Hugh Williams: Why you should care about patterns?

Posted on: April 10, 2013 by Jordi Safont Guillen

On December 15th 1664 a shipwreck occurs near the cast of Wales; 82 people are killed, only one person named Hugh Williams survives. On December 5th 1785 a similar accident takes place in roughly the same spot; 70 casualties this time, and only one survivor, whose name was coincidentally Hugh Williams. Yet, on August 5th 1860, near Scotland, another shipwreck happens. All passengers died but one. Can you figure out the name? If you said Hugh Williams, you guessed it right.

Atos The Importance of being Hugh Williams, or why you should care about patterns

The moral of this unlikely chain of nautical disasters could be to avoid any cruise near the British Islands, or rather change your name to Hugh Williams if you want to be on the safe side.

This type of astonishing coincidences coined the concept of serendipity, first introduced by Horace Walpole, after the Persian fairy tale The Three Princes of Serendip, whose heroes were always making discoveries -by accidents and sagacity- of things they were not in quest of. As with all serendipities, apparently all three accidents in our story were unrelated, but maybe there was a hidden relation that made the outcome of them unavoidable.

Sometimes we wonder if the world and its laws create a fixed destiny. In a deterministic scenario, by knowing all the inputs and context conditions the outcome of any given situation could be accurately predicted. That could well be the case, unfortunately it would require god-like insight and unlimited time to know all the variables that can affect the final results of a certain action in a specific moment. That's how probability is introduced in our interpretation of reality. Based on a limited background knowledge, and on our previous experiences, we can predict the likelihood of certain results, which usually is good enough to make informed decisions.

As technology has evolved over the decades, our calculation capabilities and the amount of data we are able to process has increased dramatically. And this trend is bound to continue in the future with the advent of new promising innovations, like the quantum computers and new materials like graphene, that could multiply by several orders of magnitude our present computers’ performance.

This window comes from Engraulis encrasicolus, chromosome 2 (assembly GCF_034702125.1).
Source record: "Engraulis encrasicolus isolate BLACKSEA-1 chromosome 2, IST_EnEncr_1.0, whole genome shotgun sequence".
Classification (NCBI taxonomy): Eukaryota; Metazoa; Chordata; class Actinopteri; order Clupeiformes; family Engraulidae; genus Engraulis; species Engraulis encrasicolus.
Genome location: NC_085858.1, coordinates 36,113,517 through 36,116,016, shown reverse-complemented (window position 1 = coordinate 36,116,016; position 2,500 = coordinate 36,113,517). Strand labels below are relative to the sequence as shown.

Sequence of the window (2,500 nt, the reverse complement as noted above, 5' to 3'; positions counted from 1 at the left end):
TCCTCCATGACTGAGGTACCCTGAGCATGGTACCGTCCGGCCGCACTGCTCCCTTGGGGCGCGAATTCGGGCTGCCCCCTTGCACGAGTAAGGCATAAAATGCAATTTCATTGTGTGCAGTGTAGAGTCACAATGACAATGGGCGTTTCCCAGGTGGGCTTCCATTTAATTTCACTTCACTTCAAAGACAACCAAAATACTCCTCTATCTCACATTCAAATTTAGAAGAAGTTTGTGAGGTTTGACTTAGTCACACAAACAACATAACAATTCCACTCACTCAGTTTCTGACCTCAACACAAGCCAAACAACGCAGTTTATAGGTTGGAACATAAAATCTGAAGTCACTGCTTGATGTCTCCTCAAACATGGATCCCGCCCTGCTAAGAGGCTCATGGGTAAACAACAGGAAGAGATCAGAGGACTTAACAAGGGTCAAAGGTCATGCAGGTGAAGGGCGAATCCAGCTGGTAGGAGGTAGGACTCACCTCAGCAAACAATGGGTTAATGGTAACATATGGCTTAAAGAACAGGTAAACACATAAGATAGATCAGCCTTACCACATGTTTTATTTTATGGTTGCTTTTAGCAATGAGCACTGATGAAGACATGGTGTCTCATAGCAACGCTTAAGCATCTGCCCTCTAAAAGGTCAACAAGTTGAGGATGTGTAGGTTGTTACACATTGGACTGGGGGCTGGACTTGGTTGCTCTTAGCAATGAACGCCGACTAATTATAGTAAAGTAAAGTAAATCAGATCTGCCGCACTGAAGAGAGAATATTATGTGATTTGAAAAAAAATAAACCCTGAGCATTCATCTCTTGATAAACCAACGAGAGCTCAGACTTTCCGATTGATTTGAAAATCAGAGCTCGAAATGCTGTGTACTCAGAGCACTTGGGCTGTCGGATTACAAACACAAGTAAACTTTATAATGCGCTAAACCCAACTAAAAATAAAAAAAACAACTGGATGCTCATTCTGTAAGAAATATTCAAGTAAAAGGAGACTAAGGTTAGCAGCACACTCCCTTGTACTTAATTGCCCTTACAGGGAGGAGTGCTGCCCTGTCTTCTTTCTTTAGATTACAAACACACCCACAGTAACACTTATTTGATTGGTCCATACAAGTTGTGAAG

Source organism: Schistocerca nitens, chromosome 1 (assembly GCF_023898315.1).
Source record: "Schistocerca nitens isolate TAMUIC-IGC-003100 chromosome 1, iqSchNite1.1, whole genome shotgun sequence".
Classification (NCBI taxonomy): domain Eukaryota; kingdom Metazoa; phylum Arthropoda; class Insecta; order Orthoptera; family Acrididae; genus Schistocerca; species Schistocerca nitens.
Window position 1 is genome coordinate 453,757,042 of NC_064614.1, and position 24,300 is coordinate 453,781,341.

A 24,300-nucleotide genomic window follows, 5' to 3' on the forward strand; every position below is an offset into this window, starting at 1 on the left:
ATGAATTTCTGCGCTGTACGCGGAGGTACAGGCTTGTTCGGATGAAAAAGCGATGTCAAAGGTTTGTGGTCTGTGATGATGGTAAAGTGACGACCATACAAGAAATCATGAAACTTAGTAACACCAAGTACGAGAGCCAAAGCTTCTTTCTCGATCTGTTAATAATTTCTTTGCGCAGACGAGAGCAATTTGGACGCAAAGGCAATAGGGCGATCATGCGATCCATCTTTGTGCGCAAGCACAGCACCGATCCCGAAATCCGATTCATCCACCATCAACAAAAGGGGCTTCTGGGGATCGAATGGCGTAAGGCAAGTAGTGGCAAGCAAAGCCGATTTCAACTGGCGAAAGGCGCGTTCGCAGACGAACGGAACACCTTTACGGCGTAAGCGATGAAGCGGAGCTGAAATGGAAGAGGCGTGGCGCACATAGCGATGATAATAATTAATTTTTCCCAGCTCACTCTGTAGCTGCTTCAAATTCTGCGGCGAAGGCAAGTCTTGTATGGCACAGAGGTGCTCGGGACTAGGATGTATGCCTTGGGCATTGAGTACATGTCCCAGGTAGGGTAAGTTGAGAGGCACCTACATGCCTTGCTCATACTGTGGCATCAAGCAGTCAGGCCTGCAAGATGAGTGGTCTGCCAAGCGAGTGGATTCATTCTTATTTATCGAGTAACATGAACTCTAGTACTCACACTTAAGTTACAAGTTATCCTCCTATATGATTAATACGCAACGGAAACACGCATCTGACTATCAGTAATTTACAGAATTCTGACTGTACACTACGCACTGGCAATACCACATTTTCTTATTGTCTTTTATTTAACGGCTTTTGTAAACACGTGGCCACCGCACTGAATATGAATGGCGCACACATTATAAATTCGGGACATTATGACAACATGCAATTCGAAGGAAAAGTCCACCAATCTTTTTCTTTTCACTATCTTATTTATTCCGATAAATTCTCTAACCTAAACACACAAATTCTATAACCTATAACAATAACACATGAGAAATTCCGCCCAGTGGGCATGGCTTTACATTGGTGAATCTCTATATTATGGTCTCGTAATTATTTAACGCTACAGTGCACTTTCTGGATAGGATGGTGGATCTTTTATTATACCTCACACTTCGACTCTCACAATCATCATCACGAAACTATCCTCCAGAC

Additionally, we are generating an unprecedented amount of data, coming from millions of devices, sensors and their interactions, as well as from electronic process transactions, allowing governments and companies alike to access information that was simply not available before.

So, on the one hand we are accessing more information, and on the other hand we have more processing power that we ever had before to deal with it. These two topics pose their own unique technological challenges, more or less summarized under the Big Data umbrella, but apparently they get us closer to a deterministic characterization of the reality.

But are we getting any closer to being gods, to have the superhuman ability of predicting the future? Certainly we have more information, and the means to store it and process it in several different ways and faster than any time in our recent history, but this is just a part of the tale, and not the trickiest one. The real challenge is being able to make any sense out of it.

It is often said that information is power, which is only partially true. It is what we do with it and our ability to make the right predictions and take the appropriate actions from where power stems. Going back to our introductory story, it would have been impressive to know all the ships' names in the world, their routes and the costs of all tickets, but for all the poor fellows in the last episode, the key thing they needed to know was a distinctive pattern that announced that if they were cruising those days around the British Islands, and not named Hugh Williams, they would have better remained on land.

So, do data tell stories? Are all correlations meaningful, or most of them are just misleading? As patterns are discovered, what is the value and impact of events that apparently defy such patterns? These are the tough questions that have to be answered in this era of information deluge, and going beyond Big Data, thinking about data interpretation through patterns and exceptions is the probably the right approach to this challenge.

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About Jordi Safont Guillen
IT consultant manager and member of the Scientific Community
Jordi has more than 15 years of experience in IT consulting and he is one of the founding members of the Scientific Community. His assignments have been mostly related to organizational transformation programs in a variety of industries and geographies, mainly focused on business process improvement and IT innovation. Although based in Spain, Jordi enjoys working with international teams and having the opportunity to share his views and experience with colleagues with different professional backgrounds and cultures.

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